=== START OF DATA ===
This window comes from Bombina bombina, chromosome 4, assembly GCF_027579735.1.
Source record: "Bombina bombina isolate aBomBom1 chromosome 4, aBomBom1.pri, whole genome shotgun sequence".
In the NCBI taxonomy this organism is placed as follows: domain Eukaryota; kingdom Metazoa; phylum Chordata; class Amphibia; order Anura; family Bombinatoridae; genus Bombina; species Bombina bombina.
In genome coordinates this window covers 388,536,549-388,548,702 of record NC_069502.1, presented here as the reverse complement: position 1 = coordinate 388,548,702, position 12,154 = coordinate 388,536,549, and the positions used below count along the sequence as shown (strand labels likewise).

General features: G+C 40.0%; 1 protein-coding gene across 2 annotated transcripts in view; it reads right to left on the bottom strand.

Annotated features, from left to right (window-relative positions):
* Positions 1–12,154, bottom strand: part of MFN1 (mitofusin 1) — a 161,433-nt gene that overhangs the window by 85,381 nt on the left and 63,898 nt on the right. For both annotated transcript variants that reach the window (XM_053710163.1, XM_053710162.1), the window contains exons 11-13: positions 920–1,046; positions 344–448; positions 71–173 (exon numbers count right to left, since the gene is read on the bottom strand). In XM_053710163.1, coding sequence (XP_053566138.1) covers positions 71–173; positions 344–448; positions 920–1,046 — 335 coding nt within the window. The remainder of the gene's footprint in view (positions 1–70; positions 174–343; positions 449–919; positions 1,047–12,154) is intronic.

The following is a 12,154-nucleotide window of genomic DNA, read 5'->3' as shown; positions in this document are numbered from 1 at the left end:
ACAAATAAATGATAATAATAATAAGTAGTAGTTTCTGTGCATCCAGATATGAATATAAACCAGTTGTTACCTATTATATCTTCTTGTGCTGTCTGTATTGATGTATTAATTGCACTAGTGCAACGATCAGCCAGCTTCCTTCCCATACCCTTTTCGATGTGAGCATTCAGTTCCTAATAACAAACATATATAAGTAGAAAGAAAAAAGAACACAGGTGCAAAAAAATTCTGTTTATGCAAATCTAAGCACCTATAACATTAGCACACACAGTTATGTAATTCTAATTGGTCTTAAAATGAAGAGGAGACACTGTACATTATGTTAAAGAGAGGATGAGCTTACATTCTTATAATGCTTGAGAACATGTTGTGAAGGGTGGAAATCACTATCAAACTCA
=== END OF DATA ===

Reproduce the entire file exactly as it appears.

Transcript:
This window comes from Bombina bombina, chromosome 4, assembly GCF_027579735.1.
Source record: "Bombina bombina isolate aBomBom1 chromosome 4, aBomBom1.pri, whole genome shotgun sequence".
In the NCBI taxonomy this organism is placed as follows: domain Eukaryota; kingdom Metazoa; phylum Chordata; class Amphibia; order Anura; family Bombinatoridae; genus Bombina; species Bombina bombina.
In genome coordinates this window covers 388,536,549-388,548,702 of record NC_069502.1, presented here as the reverse complement: position 1 = coordinate 388,548,702, position 12,154 = coordinate 388,536,549, and the positions used below count along the sequence as shown (strand labels likewise).

General features: G+C 40.0%; 1 protein-coding gene across 2 annotated transcripts in view; it reads right to left on the bottom strand.

Annotated features, from left to right (window-relative positions):
* Positions 1–12,154, bottom strand: part of MFN1 (mitofusin 1) — a 161,433-nt gene that overhangs the window by 85,381 nt on the left and 63,898 nt on the right. For both annotated transcript variants that reach the window (XM_053710163.1, XM_053710162.1), the window contains exons 11-13: positions 920–1,046; positions 344–448; positions 71–173 (exon numbers count right to left, since the gene is read on the bottom strand). In XM_053710163.1, coding sequence (XP_053566138.1) covers positions 71–173; positions 344–448; positions 920–1,046 — 335 coding nt within the window. The remainder of the gene's footprint in view (positions 1–70; positions 174–343; positions 449–919; positions 1,047–12,154) is intronic.

The following is a 12,154-nucleotide window of genomic DNA, read 5'->3' as shown; positions in this document are numbered from 1 at the left end:
ACAAATAAATGATAATAATAATAAGTAGTAGTTTCTGTGCATCCAGATATGAATATAAACCAGTTGTTACCTATTATATCTTCTTGTGCTGTCTGTATTGATGTATTAATTGCACTAGTGCAACGATCAGCCAGCTTCCTTCCCATACCCTTTTCGATGTGAGCATTCAGTTCCTAATAACAAACATATATAAGTAGAAAGAAAAAAGAACACAGGTGCAAAAAAATTCTGTTTATGCAAATCTAAGCACCTATAACATTAGCACACACAGTTATGTAATTCTAATTGGTCTTAAAATGAAGAGGAGACACTGTACATTATGTTAAAGAGAGGATGAGCTTACATTCTTATAATGCTTGAGAACATGTTGTGAAGGGTGGAAATCACTATCAAACTCA